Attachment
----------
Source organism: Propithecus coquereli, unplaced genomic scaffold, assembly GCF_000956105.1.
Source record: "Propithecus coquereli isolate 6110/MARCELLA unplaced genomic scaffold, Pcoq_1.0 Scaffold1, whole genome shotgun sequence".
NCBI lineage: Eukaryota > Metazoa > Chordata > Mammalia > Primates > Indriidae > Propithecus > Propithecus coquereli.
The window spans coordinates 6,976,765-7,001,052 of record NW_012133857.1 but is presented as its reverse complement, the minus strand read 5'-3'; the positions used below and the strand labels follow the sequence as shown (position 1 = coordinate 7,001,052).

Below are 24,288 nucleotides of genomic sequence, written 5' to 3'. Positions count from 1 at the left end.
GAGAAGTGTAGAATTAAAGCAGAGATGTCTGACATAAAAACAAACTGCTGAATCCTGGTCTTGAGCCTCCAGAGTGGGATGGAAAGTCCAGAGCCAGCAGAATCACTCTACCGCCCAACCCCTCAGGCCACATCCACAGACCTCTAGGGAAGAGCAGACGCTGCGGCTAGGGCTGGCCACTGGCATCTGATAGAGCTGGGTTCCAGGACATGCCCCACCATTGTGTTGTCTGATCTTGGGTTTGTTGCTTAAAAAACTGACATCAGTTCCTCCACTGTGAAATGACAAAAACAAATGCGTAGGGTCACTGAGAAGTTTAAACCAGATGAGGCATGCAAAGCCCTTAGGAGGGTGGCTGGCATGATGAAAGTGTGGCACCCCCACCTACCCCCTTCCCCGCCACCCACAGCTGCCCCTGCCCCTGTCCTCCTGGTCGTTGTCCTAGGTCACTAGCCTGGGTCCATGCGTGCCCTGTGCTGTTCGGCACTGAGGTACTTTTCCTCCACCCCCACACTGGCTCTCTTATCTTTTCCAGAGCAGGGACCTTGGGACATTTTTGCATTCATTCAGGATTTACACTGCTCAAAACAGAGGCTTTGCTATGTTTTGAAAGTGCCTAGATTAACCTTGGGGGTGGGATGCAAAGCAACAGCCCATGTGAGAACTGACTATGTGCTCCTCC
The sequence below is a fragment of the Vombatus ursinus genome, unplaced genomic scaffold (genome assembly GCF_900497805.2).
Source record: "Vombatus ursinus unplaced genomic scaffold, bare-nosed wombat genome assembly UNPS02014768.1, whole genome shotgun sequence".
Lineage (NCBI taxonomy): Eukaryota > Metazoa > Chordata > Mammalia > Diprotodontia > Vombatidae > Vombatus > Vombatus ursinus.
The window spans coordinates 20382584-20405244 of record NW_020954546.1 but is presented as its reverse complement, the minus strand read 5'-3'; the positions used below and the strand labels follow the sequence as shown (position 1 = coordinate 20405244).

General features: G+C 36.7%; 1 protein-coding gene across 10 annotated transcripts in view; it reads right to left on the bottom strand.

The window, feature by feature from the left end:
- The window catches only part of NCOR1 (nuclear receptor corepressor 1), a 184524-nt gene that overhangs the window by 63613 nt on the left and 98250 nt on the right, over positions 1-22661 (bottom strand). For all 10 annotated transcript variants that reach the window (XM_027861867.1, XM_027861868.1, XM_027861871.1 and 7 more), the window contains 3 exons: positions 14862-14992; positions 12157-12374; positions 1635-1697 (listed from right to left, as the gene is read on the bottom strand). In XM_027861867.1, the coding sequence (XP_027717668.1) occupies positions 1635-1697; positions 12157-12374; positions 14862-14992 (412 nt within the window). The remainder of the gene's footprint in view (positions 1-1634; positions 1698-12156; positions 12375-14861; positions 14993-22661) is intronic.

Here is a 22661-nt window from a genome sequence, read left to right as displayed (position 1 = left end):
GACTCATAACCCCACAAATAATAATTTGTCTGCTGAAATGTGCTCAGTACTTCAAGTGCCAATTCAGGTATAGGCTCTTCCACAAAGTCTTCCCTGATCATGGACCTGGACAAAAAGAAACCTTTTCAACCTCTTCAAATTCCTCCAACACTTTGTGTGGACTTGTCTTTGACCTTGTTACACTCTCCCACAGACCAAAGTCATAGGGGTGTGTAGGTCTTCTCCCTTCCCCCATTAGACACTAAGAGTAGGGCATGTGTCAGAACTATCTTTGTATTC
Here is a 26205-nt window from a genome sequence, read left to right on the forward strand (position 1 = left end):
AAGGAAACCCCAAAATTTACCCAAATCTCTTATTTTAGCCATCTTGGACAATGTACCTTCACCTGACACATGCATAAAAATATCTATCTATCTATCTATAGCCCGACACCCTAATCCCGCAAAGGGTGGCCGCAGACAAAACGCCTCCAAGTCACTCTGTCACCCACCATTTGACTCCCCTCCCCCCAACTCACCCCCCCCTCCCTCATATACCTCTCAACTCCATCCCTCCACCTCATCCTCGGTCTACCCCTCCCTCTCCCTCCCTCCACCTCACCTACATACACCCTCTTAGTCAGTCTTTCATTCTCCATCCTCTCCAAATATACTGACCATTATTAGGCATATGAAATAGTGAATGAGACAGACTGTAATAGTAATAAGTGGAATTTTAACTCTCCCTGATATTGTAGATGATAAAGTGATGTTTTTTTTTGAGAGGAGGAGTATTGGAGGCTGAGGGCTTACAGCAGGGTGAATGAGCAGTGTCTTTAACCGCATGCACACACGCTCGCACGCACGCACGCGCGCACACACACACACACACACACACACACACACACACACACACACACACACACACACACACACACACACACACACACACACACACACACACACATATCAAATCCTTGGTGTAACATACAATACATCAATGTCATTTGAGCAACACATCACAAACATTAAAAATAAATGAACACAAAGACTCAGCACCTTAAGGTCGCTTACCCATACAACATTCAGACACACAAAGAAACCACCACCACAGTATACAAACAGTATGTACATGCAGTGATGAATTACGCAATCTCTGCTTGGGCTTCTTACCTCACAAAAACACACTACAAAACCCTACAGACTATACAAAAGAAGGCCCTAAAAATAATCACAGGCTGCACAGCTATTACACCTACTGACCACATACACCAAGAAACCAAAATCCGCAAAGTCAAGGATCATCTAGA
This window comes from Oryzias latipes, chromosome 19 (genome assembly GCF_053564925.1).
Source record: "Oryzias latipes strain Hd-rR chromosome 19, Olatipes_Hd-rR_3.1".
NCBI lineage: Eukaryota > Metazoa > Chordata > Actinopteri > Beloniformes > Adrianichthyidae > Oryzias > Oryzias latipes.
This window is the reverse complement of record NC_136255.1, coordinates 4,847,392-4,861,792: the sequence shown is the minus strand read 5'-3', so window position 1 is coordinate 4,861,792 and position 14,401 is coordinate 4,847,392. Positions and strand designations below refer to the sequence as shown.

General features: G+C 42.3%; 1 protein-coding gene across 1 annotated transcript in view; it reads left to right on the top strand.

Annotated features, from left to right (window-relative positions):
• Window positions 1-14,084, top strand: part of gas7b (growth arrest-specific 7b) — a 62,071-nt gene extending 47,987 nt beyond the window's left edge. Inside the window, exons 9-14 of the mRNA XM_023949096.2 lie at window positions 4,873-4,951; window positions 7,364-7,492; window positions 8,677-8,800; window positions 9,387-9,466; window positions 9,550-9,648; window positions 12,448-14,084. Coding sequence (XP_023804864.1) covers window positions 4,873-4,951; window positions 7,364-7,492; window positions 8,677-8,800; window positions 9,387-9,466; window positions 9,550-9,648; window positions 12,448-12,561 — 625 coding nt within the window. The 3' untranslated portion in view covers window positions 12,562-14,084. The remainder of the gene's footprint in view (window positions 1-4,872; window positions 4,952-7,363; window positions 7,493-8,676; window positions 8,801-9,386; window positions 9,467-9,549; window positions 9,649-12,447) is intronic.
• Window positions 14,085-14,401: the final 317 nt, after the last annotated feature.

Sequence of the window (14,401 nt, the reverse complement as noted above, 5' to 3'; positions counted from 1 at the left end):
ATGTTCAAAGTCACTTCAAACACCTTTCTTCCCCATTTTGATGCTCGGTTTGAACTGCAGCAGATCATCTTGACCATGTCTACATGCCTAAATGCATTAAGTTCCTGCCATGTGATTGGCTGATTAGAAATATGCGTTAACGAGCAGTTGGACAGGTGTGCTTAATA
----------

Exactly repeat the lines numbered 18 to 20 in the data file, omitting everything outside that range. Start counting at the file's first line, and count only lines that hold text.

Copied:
This window comes from Oryzias latipes, chromosome 19 (genome assembly GCF_053564925.1).
Source record: "Oryzias latipes strain Hd-rR chromosome 19, Olatipes_Hd-rR_3.1".
NCBI lineage: Eukaryota > Metazoa > Chordata > Actinopteri > Beloniformes > Adrianichthyidae > Oryzias > Oryzias latipes.